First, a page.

The Government’s Inter-Institutional Working Group on Preventing and Combating Human Trafficking, located within the Ministry of Foreign Relations, coordinates the Government’s efforts to combat child trafficking.(10, 32) The Public Ministry’s Special Directorate to Fight the Trafficking of Persons and Commercial Sexual Exploitation of Children is responsible for enforcing criminal laws related to the worst forms of child labor.(37) In 2012, the unit employed three specialized prosecutors, an increase of one from the previous year, and 23 assistants.(10) These prosecutors regularly receive high-quality training in human trafficking and the sexual exploitation of children.(10, 37) During the reporting period, the Human Rights Directorate of the Paraguayan judiciary trained more than 400 judicial advisors and judges on child labor, forced labor, and child domestic labor issues.(32)
The National Police operates a unit that investigates cases of trafficking and the commercial sexual exploitation of children. In 2012, the unit employed 33 staff members and operated in five cities, the same as in 2011.(10, 37) The National Police has established mandatory training on human trafficking.(38) Along with local prosecutors, the anti-trafficking unit at the Attorney General’s Office investigates and prosecutes human trafficking cases.(38) The National Secretariat for Children and Adolescents maintains a unit dedicated to fighting child trafficking.(22) In addition, the Ministry of Women’s Affairs (MWA) has five dedicated personnel to the handling of female victims of trafficking; half of female trafficking victims are estimated to be children.(10)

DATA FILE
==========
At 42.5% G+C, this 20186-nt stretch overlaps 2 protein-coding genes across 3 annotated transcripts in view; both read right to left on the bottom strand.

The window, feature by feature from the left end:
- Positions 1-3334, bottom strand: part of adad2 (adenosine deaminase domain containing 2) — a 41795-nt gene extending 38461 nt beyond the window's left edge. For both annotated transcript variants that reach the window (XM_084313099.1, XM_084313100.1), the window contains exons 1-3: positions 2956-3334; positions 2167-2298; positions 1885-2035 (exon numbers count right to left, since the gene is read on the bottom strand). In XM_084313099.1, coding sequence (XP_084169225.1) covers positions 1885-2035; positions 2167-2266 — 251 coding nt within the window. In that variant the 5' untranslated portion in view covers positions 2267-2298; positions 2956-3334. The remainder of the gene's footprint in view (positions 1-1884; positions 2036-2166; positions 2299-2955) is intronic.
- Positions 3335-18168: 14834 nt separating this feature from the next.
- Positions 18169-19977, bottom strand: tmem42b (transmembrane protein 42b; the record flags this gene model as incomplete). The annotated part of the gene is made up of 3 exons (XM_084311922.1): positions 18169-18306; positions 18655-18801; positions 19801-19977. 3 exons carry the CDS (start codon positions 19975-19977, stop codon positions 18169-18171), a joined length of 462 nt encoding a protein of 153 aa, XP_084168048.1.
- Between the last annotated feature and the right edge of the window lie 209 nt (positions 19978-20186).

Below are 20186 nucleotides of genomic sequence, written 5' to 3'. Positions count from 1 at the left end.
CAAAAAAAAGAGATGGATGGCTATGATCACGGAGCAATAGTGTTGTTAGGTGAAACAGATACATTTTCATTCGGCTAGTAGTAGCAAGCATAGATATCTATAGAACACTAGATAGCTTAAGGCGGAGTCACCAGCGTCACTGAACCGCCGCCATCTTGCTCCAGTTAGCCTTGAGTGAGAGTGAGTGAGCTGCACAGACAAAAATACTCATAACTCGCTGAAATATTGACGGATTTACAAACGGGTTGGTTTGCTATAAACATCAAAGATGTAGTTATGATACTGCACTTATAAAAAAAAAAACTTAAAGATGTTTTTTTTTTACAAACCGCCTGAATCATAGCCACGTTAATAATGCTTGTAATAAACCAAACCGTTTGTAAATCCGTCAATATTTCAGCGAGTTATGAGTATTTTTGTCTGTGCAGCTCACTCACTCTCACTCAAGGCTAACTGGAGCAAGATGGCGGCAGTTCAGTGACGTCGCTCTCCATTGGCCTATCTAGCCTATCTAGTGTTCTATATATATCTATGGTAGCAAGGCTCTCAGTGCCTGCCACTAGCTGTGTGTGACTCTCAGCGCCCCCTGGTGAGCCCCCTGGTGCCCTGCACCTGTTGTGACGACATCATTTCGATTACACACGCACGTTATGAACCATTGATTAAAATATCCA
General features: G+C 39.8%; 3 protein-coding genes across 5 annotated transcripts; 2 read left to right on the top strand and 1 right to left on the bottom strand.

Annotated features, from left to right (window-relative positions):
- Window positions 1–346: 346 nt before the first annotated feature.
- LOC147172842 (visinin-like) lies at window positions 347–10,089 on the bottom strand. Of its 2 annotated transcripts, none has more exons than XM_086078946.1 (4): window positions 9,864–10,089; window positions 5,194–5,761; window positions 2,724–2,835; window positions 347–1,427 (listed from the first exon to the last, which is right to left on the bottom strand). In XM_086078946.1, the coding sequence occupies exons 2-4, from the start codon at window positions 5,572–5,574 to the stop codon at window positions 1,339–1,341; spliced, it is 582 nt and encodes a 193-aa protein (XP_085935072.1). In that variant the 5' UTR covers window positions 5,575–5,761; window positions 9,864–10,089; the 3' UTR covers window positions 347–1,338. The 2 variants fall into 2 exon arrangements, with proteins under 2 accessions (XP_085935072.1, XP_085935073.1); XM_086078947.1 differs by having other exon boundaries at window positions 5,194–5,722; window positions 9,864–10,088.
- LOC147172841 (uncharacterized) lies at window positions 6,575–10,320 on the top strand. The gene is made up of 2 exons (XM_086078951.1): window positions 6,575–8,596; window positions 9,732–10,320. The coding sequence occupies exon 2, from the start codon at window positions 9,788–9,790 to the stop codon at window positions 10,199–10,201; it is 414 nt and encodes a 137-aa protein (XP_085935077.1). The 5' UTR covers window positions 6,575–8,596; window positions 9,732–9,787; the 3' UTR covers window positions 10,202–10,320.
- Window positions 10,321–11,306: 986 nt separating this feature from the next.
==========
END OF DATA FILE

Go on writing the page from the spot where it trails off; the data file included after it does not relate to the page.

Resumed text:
The MWA and the National Secretariat for Children and Adolescents have offices dedicated to combating trafficking of children. The National Secretariat for Children and Adolescents and the Public Ministry maintain hotlines to report cases of trafficking and the commercial sexual exploitation of children; these agencies provide social services to trafficking victims upon receiving referrals from law enforcement agencies.(37, 39) During the reporting period, the MWA provided assistance to 18 child victims of trafficking through its shelters and drop-in centers throughout the country.(21)
Although the Public Ministry sometimes acts on referrals from the MJT and the National Secretariat for Children and Adolescents, in dangerous cases of child labor and criminal law violations, there is no established mechanism for exchanging information between prosecutors at the Public Ministry and other agencies that receive complaints.(10) There was one conviction by the Public Ministry regarding the worst forms of child labor during the reporting period.(10)
Government Policies on the Worst Forms of Child Labor